Prosecutors questioned the former treasurer of Spain’s prime minister Mariano Rajoy’s party yesterday in an investigation launched following new allegations of corruption.
By Fiona Ortiz
Luis Barcenas, already charged in another major graft case, declined to speak to reporters before or after spending two hours at the anti-corruption prosecutor’s office in Madrid.
Barcenas helped run finances for Rajoy’s People’s Party for many years until 2009.
He has described as fakes handwritten ledgers published last week by El Pais, which accused the PP of channelling payments through secret accounts from managers of building companies to its leaders, including Rajoy.
The premier has denied any wrongdoing. Investors sold some Spanish state bonds in recent days on concerns that the government’s efforts to stave off insolvency could be thrown off track by any scandal.
However, few analysts see the affair breaking Rajoy’s control of parliament or forcing an early election.
The prosecutor quizzing Barcenas could decide to pass his findings to the magistrate investigating what is known as the Gurtel case, in which Barcenas is charged with bribery, money laundering and tax evasion.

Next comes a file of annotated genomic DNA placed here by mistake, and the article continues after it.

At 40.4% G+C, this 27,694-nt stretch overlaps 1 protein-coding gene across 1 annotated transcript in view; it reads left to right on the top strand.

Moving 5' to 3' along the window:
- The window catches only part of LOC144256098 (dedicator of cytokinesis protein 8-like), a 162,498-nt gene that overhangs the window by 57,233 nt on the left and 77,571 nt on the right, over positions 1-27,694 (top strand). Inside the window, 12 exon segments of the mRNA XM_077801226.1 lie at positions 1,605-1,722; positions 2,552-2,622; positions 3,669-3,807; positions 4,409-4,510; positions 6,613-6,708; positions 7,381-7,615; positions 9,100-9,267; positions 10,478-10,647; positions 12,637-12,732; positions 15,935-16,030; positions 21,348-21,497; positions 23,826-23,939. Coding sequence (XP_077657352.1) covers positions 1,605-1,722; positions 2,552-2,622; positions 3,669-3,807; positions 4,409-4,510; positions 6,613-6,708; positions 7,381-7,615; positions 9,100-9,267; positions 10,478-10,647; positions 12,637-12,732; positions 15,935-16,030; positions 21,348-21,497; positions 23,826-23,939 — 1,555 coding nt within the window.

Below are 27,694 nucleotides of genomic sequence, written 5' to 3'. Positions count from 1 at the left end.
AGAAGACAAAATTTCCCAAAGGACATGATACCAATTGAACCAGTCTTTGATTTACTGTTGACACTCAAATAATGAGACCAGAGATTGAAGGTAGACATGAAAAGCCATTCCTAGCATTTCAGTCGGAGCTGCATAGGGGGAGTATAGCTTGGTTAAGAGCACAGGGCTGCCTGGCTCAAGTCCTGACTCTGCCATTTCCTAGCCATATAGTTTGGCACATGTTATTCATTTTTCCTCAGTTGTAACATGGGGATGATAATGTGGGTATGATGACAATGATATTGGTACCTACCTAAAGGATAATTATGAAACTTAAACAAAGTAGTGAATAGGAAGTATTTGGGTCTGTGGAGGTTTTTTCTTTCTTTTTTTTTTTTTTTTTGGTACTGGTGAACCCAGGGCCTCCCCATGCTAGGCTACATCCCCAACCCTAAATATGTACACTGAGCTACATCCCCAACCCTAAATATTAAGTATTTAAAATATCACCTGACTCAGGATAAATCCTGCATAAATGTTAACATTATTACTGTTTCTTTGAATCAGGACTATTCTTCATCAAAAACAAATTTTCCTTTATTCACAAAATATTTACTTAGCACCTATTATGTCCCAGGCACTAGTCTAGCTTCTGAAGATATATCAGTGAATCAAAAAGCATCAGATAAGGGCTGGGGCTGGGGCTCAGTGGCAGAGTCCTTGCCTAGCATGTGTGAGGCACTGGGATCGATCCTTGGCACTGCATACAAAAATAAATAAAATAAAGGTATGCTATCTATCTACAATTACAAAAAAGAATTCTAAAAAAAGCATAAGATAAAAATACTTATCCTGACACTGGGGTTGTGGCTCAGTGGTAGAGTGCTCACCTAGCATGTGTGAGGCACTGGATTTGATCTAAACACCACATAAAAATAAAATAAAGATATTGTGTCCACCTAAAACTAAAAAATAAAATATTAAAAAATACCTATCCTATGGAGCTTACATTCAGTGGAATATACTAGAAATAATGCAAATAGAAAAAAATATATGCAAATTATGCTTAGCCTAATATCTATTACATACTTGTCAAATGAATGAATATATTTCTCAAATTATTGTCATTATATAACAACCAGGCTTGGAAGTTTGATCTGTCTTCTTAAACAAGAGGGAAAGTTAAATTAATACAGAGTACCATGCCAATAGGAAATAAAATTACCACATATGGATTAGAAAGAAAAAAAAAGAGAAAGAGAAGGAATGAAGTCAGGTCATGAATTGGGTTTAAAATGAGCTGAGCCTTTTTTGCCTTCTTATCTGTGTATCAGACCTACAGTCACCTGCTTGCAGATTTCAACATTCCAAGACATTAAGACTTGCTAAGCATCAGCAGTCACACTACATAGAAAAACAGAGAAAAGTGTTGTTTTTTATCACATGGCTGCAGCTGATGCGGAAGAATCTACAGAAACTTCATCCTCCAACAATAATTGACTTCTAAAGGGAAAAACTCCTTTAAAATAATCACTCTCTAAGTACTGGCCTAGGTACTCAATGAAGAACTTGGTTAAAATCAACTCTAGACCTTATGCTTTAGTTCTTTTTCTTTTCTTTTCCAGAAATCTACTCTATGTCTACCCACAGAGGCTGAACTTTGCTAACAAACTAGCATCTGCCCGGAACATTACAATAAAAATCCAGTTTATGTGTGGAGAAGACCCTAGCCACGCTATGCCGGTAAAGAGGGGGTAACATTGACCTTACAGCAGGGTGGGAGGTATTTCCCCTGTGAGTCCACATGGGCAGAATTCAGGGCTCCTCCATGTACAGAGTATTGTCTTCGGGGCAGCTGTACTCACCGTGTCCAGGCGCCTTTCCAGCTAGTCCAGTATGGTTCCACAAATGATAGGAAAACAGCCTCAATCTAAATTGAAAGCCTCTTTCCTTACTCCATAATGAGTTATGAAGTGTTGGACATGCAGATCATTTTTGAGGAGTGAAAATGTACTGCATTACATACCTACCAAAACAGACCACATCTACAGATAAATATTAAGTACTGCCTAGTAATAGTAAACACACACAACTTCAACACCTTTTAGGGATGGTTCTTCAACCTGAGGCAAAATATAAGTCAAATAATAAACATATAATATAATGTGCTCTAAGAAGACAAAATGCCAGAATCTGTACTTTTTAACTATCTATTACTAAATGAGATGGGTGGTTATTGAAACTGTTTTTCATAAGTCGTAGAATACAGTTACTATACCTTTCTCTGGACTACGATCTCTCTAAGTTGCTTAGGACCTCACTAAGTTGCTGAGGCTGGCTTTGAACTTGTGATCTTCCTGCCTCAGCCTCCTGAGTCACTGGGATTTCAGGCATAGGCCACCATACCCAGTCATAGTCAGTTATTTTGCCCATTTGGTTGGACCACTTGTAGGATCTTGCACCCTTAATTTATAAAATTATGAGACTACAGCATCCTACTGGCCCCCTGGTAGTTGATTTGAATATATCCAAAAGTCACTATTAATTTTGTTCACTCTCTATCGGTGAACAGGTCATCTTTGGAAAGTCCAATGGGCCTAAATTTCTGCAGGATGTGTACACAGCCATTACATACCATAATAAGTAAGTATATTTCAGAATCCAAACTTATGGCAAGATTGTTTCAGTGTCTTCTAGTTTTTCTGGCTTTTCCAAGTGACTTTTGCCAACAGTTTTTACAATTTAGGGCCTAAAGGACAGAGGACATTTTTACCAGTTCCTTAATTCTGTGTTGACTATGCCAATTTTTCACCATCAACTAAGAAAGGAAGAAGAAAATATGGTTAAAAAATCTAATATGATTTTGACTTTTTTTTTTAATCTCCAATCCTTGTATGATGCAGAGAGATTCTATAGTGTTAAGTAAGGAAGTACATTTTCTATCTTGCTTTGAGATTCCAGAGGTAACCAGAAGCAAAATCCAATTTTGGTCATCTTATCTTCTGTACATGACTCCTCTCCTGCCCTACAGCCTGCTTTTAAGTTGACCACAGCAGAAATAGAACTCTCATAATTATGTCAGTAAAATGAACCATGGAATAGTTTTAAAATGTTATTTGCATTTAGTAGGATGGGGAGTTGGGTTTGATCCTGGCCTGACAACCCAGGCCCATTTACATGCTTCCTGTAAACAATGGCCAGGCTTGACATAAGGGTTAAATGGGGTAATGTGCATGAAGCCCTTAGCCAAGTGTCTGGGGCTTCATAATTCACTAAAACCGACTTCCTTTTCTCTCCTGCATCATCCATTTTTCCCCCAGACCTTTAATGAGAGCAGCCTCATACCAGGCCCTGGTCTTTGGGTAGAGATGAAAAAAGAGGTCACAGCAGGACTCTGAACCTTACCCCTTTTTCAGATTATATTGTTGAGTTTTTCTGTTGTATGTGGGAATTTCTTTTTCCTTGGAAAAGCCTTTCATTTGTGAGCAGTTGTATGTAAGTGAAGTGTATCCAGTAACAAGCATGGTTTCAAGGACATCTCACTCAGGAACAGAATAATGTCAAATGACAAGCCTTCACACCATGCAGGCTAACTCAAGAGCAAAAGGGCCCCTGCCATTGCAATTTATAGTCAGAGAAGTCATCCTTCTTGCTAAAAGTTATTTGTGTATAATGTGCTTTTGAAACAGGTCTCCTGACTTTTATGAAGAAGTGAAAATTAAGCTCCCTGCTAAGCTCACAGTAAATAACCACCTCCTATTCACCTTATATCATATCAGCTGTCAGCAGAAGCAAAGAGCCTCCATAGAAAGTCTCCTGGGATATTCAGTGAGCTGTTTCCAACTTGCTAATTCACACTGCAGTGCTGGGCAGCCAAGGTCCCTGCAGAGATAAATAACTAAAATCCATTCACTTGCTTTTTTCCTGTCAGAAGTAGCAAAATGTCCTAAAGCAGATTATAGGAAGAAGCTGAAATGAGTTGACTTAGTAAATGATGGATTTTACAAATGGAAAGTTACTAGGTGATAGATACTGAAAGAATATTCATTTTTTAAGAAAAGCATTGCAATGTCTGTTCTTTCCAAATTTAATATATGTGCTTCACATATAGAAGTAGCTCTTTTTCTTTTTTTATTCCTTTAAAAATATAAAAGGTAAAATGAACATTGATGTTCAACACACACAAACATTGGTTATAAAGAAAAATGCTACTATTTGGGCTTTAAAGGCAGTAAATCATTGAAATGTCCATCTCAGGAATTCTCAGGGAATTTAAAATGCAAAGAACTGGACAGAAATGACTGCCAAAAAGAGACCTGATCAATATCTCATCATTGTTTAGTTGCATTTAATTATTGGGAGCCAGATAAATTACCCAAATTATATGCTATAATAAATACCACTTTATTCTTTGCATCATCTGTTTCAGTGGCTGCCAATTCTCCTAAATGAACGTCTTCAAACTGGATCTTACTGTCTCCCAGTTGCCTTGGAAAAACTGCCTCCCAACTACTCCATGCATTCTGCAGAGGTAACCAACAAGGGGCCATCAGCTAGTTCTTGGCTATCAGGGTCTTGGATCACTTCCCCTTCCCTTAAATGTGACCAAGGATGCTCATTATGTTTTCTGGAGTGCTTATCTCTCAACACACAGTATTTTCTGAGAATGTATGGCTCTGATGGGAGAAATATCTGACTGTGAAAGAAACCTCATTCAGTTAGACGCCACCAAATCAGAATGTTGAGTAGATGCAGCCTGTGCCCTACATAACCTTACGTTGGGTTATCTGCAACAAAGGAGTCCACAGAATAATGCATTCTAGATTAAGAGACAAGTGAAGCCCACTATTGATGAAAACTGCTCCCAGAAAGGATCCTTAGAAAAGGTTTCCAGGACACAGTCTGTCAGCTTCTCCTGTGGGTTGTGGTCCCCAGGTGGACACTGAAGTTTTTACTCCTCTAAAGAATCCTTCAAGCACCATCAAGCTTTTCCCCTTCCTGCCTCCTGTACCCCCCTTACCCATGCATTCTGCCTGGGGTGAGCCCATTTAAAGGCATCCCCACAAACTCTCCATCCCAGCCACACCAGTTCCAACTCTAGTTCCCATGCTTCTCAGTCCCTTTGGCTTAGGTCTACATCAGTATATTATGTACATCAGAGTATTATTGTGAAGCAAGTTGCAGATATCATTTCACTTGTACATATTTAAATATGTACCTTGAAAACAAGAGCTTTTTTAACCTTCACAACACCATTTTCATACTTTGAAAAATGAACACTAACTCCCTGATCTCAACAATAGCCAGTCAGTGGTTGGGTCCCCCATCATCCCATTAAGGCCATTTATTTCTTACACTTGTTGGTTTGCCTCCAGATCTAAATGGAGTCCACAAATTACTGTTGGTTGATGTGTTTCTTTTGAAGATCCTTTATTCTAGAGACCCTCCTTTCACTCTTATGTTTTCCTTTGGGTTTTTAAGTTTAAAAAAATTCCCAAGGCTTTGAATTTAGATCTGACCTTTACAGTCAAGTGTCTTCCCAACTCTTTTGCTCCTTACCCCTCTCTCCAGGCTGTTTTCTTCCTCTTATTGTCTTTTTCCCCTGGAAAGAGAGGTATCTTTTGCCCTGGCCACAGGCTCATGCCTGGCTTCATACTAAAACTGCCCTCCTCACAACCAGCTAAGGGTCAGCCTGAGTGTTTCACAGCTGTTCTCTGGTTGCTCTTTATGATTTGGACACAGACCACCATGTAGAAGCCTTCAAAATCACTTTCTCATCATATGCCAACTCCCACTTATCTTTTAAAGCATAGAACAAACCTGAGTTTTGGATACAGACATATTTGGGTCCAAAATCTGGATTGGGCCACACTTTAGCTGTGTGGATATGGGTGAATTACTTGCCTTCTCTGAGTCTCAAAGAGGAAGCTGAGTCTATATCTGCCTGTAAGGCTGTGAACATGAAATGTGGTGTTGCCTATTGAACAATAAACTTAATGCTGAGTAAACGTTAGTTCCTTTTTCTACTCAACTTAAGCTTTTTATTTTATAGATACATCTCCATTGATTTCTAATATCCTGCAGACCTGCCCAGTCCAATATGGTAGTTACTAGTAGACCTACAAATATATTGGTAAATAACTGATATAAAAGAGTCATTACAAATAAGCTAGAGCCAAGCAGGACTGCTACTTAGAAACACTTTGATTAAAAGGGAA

The prosecutor could also recommend a separate formal investigation or simply end his inquiry.
In the Gurtel inquiry, prosecutors said last month that Barcenas had a Swiss bank account containing up to €22m. He has said the funds were legitimate business income. He is due to appear in court on Feb 25 for a hearing on another Swiss bank account.
Small groups of protesters have taken to the streets to demand his resignation. However, the opposition Socialists face similar questions over party funding, blunting their ability to benefit from the PP’s troubles.
Chronic backlogs in the justice system may benefit Rajoy; it could take years before the courts decide whether there are criminal charges that could go to trial.
Some PP members have given credence to the latest allegations. A former lawmaker who had told El Pais of payments to the party leaders was also questioned.
Esperanza Aguirre, the PP leader in the Madrid region, seen as a potential challenger to Rajoy, called for reforms to speed up the judicial process.
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